directed by Ian Barnes
written by Tom Bidwell
starring Samuel Holland, Jim Carter, Chanel Cresswell, Jodie Whittaker, Dean Andrews
The agonizing reality of cancer is treated with smart humor and tenderness in this Oscar-nominated short out of the U.K. directed by Ian Barnes.
David (Holland) is a sixteen year-old who is granted a final wish which normally involves meeting footballers or other typical adolescent projected fantasies. He, however, only wants to get laid and particularly with a young woman named Amy (Cresswell) who he’s fancied for years as they are childhood friends. When she visits he quickly realizes that his wish with this young woman will not be satisfied leaving him a bit jarred and somewhat disappointed. We later learn that David’s actual wish is something much deeper than mere random sex and far more touching and vital.
The story focuses on the relationship between David and the hospital chaplain (Carter) whose whimsical Priestly behavior is far from conventional. He takes David’s wish to heart and provides him an opportunity to satisfy it with a prostitute named Maggie (Whittaker). Here we are afforded an opportunity to see two pained, lonely human beings come together in a brief exchange that transcends the bitter, cold emptiness of the simple physicality of a sexual experience. He wants something much less complicated and yet much more profoundly moving. What Maggie offers him is soothing and nonjudgmental. In her quiet way she gives him solace and comfort which the cancer eating away at him denies him. These scenes are delicately handled in a very simple and direct cinematic style that manages to convey both David’s growing awareness of his own mortality and the simple way a person can momentarily free another of a pressing, toxic burden.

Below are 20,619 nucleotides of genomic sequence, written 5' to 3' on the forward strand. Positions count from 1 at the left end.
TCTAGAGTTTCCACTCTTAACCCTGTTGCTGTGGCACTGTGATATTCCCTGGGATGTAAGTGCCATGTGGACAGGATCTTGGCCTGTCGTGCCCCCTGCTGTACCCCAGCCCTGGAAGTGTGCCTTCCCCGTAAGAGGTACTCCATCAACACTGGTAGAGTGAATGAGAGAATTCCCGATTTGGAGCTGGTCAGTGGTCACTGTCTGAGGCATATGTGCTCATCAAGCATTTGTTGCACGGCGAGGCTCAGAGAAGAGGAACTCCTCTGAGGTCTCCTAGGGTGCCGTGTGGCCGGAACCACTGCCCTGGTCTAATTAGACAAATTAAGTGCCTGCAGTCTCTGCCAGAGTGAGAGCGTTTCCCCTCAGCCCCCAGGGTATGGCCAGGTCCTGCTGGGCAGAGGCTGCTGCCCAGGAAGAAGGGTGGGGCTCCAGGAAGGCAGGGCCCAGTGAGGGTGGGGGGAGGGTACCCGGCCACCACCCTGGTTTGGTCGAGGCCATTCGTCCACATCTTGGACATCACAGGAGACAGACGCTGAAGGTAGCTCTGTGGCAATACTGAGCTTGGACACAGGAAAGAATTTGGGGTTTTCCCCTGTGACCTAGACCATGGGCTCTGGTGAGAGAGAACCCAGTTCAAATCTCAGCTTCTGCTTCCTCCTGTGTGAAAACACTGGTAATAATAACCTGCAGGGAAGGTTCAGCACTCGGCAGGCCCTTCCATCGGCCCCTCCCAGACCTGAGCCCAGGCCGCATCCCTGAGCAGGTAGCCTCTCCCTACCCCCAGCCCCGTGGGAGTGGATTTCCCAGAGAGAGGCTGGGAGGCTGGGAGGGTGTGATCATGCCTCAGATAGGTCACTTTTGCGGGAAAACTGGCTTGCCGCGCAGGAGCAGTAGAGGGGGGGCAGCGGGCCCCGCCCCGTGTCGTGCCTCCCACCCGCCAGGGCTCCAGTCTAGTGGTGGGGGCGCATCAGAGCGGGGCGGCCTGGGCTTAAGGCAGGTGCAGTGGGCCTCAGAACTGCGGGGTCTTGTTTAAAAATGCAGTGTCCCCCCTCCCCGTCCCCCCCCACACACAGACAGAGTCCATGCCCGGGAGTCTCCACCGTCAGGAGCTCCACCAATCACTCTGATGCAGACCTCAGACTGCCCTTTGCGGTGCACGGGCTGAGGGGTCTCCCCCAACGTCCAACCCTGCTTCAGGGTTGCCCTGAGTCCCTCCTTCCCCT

Fruit plays a key role throughout the film as David’s only reading material is a book that provides knowledge of the characteristics of a variety of fruits. He knows the sizes of fruits and how their sizes correspond to those of tumors. As the film progresses so does the size of David’s tumor and we are reminded that this boy is facing the end as nothing can be done to return his life to him. Still, he’s upbeat, not whiny or defeatist. He just wants to be with a woman who for that moment wants to be with him. But, by the traditionalist channels of the Make-a-Wish group who grants wishes to terminal cancer patients it is a no-go. Fortunately David has a friend who despite his collar and Catholic affiliations is willing to bend the rules of propriety for the sake of the cause.
The film features a stunning and devastating line that manages to sum up the film perfectly. The Priest explains how sex must be accompanied by Love and David says softly “What if you don’t have time to fall in Love?” In an instant we are inside David’s head and surveying a future that is doomed to be all-too brief. The one thing that most humans take for granted as a birthright will not be afforded him and he comprehends its cruel logic. But he is given a chance to approximate it in a instant of relief that shivers the soul with its immediacy and necessity.
Overall, the film manages to be uplifting despite its somber subject matter mostly because David and the Priest are such vivid characters who are fully fleshed-out. Samuel Holland’s eyes are alive yet certainly tinged with just a bit of sadness that is never over-played. This is far from a hand-wringing exercise about the sad plight of a terminal patient who succumbs to the easy route of victim status. He’s vibrant in a way that provides one with something approximating hope regarding the human capacity for joy amidst the most harrowing circumstances. He’s a kid with a simple wish but he’s also a delightfully snarky young man who hasn’t lost the ability to play silly games for his and his chaplain’s amusement. The film works because it is very funny and there is a bit of devilry from the most unexpected sources which challenges our views on what is proper conduct for a man of the cloth with his own cheeky bent.